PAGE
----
This time of year we start to see the leaves change their color, pumpkin spice takes over every snack that we love, and deserted store fronts suddenly reopen to sell us fake blood and rubber masks. But another thing that starts to happen is that the pink ribbons start to pop up everywhere.

At first they start to crawl across your computer or phone screen as you scroll through social media. Then you see the key chains and the magnets when you’re in the checkout at Wal-Mart. Then stores start to ask you if you’d like to donate to this or that.

It’s breast cancer awareness month.

I noticed it this morning when I was checking my email at work. Our HR director sent out a memo to tell us that there would be a banner in front of our break room through the end of the month. She said we were welcome to write the names of any women in our lives that had breast cancer and had either survived it or died from it.

Breast cancer is something that has probably touched all of our lives at some time or another. Its awful presence has been felt in every family in some form. My mother-in-law dealt with it last year. She just had a scan and is still cancer free.

But there are a couple of things that really irritate me about “breast cancer awareness month”. The first is the fact that such a huge spotlight is put on this one version of cancer that, in my mind, kind of trivializes all the people that suffered from other forms of the disease. My mother passed away back in April from ovarian cancer. September is “ovarian cancer awareness month”. Did you know that? Most people didn’t because there isn’t as much promotion. Does the fact that she didn’t die of breast cancer mean that I can’t honor her memory by writing her name on that banner?

My wife’s uncle died of brain cancer over the summer. Do you know when “brain cancer awareness month” is? It’s May. Her aunt passed away from lung cancer a few months ago. Do you know when “lung cancer awareness month” is? It’s November.

But we all know that October is the month that we wear pink. Everyone from NASCAR to the NFL will be sporting that color. And do you know why? Because all of us have had a mother…a wife…an aunt…a grandmother who has suffered with the disease and many of them have died. So when someone says that you should wear pink to support the memory of that woman that meant so much to you then you feel like you should do it.

But what you don’t realize is the other thing that irritates me. Breast cancer has been commercialized to make money. And it isn’t the people that you think are making money that I’m talking about. Let me walk you through this. You go to the store and buy a few groceries. You’re standing in line and you look over and see a key chain shaped like a pink ribbon. You know that a pink ribbon means breast cancer so you automatically think that they’re selling pink ribbon merchandise to raise money for breast cancer research so you fork over a couple of bucks and buy one to honor your aunt Betsy that died 10 years ago.

What you don’t know is that the ribbon you just bought has nothing to do with cancer research. It’s just a key chain that some manufacturer made to sell this month to make some extra money off of the fact that everyone has pink on the brain right now. So, to honor your Aunt Betsy…you just gave a few dollars to some company that made a key chain. That’s it. Not one cent of your money went to cancer research.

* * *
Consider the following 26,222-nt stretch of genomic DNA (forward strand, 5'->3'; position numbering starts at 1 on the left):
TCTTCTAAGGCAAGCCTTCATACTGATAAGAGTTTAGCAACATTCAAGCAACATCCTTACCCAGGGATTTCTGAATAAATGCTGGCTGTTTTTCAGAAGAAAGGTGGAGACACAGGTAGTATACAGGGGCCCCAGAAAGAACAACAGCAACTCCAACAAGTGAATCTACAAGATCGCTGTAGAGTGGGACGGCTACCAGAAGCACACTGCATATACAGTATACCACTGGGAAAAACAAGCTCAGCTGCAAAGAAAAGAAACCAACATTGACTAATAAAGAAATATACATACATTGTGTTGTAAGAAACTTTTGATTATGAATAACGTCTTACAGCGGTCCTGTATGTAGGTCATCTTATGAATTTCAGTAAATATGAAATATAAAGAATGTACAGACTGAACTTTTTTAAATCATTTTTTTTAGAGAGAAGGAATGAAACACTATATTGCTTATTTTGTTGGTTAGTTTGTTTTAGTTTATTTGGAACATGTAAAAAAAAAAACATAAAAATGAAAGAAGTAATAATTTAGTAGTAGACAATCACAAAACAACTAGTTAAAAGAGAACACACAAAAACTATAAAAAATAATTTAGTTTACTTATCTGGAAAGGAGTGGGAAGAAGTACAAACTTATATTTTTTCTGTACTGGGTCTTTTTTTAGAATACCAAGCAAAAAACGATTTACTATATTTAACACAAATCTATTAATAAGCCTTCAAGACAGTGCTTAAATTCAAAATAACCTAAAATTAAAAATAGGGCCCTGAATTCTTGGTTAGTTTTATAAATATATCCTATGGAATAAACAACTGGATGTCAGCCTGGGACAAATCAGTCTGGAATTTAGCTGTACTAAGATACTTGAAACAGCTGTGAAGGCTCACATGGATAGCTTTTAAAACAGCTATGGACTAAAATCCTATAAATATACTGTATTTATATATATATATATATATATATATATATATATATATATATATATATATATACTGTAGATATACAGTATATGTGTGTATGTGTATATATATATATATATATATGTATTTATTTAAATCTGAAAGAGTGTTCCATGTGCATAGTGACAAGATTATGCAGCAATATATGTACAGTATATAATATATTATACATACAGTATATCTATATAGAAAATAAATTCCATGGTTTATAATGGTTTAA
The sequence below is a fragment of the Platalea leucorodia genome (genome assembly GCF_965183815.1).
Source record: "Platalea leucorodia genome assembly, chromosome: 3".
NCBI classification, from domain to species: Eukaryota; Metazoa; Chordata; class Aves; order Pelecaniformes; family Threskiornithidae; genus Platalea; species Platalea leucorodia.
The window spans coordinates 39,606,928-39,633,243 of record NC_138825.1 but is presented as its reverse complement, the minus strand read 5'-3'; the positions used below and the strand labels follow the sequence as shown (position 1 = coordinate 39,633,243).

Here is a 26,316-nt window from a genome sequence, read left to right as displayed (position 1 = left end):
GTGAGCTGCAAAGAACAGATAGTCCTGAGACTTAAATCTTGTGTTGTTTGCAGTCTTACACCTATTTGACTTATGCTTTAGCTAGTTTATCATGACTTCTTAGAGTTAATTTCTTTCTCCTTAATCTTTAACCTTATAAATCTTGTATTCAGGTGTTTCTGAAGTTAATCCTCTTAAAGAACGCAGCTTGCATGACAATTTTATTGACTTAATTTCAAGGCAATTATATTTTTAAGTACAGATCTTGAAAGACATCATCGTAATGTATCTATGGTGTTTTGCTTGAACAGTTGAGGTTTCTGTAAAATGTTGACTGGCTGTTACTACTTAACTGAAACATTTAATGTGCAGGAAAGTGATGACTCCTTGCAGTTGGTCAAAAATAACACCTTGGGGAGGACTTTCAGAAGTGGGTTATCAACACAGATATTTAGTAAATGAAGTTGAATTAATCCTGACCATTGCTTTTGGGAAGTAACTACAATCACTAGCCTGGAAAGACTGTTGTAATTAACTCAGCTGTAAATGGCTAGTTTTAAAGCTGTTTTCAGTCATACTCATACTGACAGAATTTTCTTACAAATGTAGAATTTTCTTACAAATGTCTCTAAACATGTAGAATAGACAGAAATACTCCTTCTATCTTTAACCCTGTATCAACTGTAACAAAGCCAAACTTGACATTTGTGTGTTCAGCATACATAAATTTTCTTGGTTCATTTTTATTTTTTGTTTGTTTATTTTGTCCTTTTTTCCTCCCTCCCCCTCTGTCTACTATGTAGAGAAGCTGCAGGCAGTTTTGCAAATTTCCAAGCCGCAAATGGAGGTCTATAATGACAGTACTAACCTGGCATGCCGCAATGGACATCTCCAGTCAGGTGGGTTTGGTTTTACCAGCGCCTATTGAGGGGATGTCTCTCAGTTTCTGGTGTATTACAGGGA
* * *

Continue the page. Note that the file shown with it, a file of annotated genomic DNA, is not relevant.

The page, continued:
And some of the stuff that you buy will have something written on it that says that a percentage of the proceeds go to raising breast cancer awareness. What does that even mean? Who isn’t aware of breast cancer? Why do we need to raise money to make people aware of it? What the money should be going to is research to find treatments or even a cure for the disease.

I’m not trying to tell you not to donate any money to breast cancer charities. I think you should. And if breast cancer has touched your life then it may be more important to you than some of the others. So, by all means, wear your pink ribbon earrings, run in a 5K, and do anything you can to help the cause. But, before you spend money on merchandise just because it has a pink ribbon on it, ask yourself these questions.

1. Does any money from this purchase go to breast cancer programs?

Make sure that at least a portion of what they are making is going to research and not just awareness. And Etsy is the worst. Please don’t buy any pink ribbon merchandise from Etsy. Most of those people are only making things to earn a profit and even if they tell you that they’re donating a portion to a charity you have no way of knowing if it actually happens.

2. What organization actually gets the money?

Is it Susan G. Komen? They are a wonderful charity when it comes to awareness and getting women screened and all of that…but absolutely none of their money goes to research for a cure. So all of those t-shirts that say “Race For A Cure” and has Susan G. Komen on them are misleading.

3. Is there a cap on the donations that the company donates in a year and have they already reached it?

If they’ve already reached some self-imposed cap then your money is just going into someone’s pocket.

Please don’t think that I’m some curmudgeon that’s hating on breast cancer because I’m not. I just don’t like that there are so many thousands of people that die of cancer every year that don’t seem to get the same focus. And I think that focus has ulterior motives behind it that exploits women that are fighting for their lives. How many times have we given money to someone thinking that we’re donating to a charity in honor of someone that we loved and actually just helped to line someone’s pocket?

If you don’t do anything else, please just Google which cancer is supposed to be focused on in a given month and make a small donation toward that research. It could go a long way.

Why You Should Get A Flu Shot

This article originally appeared in last week's issue of The Leeds Tribune. I'm posting it here so it can be shared with people ou...